Here to stay
Patrick Rovers explains how to establish long-term residency, naturalisation and receive a Dutch passport.
Certain expatriates have made the Netherlands their home away from home. And a few of them may even think of settling down in the Lowlands forever.
Here are the various steps to establishing long-term residency.
Work and residence
Most expatriates are here for work related purposes and, in general, their employers have obtained the necessary work permits. A regular work permit can be valid for a maximum period of three years.
A residence permit is usually linked to a work permit. A regular residence permit for non-EU/EER nationals is valid for one year. This permit is renewable for one-year periods at a time, if all conditions are met.
Always make sure that your application for renewal with the Aliens Police is done in time. If you fail to do so, you may have to start the application procedure all over again. This could mean getting an MVV in the country your origin before being allowed to (re-) apply for a residence permit in the Netherlands.
After three years
After three years of employment in the Netherlands the work permit your employer obtained has reached its maximum validity, and no new work permit will be issued.
You may then apply for a residence permit with the annotation “Arbeid is vrij toegestaan. Een tewerkstellingsvergunning is hiervoor niet vereist”, which means the equivalent of 'Working without a work permit is allowed'.
After five years
After having legally worked and lived in the Netherlands for a five-year period, you can apply for naturalisation. This means that after positive adjudication you will receive the Dutch nationality and may subsequently apply for a Dutch passport.
If you are the partner or spouse of a Dutch person you may apply for naturalisation after three years of living together or after three years of marriage. Some refugees may apply after four years of residence.
The Immigratie & Naturalisatie Dienst (IND) and Afdeling Burgerzaken (part of the municipality) are the responsible Dutch organisations in naturalisation matters. At the request of Afdeling Burgerzaken, the IND will check if you are suitable for naturalisation, in light of the rules and regulations laid down in the Rijkswet op het Nederlanderschap and the Vreemdelingenwet (Aliens Law).
Some general rules and regulations regarding naturalisation:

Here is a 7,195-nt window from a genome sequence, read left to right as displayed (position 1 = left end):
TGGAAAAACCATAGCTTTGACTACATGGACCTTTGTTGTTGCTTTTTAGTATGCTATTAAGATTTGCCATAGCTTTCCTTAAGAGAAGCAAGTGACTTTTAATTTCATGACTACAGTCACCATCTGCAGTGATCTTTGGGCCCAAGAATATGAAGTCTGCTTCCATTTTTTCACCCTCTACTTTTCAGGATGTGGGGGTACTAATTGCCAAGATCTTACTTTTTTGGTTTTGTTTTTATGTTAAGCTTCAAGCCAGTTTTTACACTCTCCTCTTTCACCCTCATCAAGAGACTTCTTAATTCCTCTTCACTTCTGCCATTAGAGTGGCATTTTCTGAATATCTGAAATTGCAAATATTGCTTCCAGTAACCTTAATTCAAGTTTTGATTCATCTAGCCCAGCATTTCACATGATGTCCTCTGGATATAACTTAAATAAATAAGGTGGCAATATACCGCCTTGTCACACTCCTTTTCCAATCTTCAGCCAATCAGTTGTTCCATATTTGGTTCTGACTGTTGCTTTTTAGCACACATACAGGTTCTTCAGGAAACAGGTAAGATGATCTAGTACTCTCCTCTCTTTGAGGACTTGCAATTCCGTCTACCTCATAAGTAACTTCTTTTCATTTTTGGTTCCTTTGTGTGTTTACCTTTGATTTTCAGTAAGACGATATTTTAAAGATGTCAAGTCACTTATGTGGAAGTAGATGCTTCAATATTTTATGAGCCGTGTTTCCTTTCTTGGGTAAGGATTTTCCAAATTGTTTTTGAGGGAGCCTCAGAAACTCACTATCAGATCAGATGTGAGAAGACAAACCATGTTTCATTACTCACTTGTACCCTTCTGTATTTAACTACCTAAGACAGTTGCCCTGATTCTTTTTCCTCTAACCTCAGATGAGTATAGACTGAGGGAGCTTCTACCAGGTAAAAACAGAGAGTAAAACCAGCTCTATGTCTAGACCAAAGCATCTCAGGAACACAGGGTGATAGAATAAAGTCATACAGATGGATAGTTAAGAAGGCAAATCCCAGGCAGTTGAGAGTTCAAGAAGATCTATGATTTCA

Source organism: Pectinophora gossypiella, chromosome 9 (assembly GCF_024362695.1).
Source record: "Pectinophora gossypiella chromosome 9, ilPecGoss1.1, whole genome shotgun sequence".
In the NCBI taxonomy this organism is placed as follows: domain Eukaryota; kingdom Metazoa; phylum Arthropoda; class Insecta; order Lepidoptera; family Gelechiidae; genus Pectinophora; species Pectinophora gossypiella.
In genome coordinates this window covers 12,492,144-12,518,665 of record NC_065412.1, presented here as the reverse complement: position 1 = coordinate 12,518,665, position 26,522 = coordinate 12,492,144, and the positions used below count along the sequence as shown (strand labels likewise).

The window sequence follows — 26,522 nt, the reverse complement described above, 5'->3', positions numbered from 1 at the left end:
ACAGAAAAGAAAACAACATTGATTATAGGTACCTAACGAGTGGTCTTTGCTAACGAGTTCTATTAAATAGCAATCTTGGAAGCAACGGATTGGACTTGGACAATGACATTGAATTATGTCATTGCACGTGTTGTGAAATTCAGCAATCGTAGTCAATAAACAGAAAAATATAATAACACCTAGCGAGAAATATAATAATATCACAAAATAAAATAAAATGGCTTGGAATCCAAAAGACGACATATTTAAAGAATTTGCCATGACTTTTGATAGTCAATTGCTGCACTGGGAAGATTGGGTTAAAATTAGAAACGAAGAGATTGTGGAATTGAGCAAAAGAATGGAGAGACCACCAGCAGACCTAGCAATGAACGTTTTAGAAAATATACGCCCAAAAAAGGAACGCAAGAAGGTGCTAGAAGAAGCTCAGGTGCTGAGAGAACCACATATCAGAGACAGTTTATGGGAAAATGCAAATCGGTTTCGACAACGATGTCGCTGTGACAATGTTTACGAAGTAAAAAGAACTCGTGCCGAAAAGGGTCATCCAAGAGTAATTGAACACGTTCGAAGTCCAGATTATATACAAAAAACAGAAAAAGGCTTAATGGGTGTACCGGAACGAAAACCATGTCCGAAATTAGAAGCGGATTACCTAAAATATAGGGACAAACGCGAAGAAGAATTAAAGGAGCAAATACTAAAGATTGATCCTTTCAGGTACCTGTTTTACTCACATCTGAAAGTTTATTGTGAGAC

- You will have to pay a fee (leges) for the naturalisation application procedure;
- You must be over 18 years old;
- You must have resided legally in the Netherlands for a five year period (three years if you have married a Dutch person or lived together with a Dutch person for that period of time);
- You must be able to speak and understand Dutch and be a part of the Dutch society (inburgering);
- You must have a ‘clean bill of health’, meaning no criminal record related to the four years preceding the naturalisation application procedure;
- In some cases you must be willing to give up his old nationality (if that is possible under the law of the expatriates’ country of origin). Sometimes dual nationality is possible.
There is also the possibility of applying for a ‘vergunning voor onbepaalde tijd regulier". This is a Dutch residence permit for an “indefinite” period.
You may apply for such a permit with the Aliens Police after having resided (legally) in the Netherlands for a five-year period. In general, this permit is valid for a five-year period and is renewable if all conditions are met.
This permit has nothing to do with your nationality — you nationality will remain unchanged.
To obtain this permit, it is important that you can prove that you have a durable source of income in the Netherlands. Steady employment or having a viable going enterprise should do the trick.
If you intend to stick to the Netherlands for a long period of time, you have several options. Naturalisation is the way to obtain a Dutch passport. Getting a "vergunning voor onbepaalde tijd regulier” offers an alternative route. In both cases you will have to prove that you have resided (legally) in the Netherlands for a five-year period (in some cases shorter periods will do), besides other requirements and conditions.
This article is for informative purposes only, is general in nature, and is not intended to be a substitute for competent legal and professional advice. Dutch rules and regulations regarding aliens, work permits, visas and residence permits are continuously subject to change.
Patrick R. Rovers is a consultant with Van Velzen C.S. the Netherlands B.V.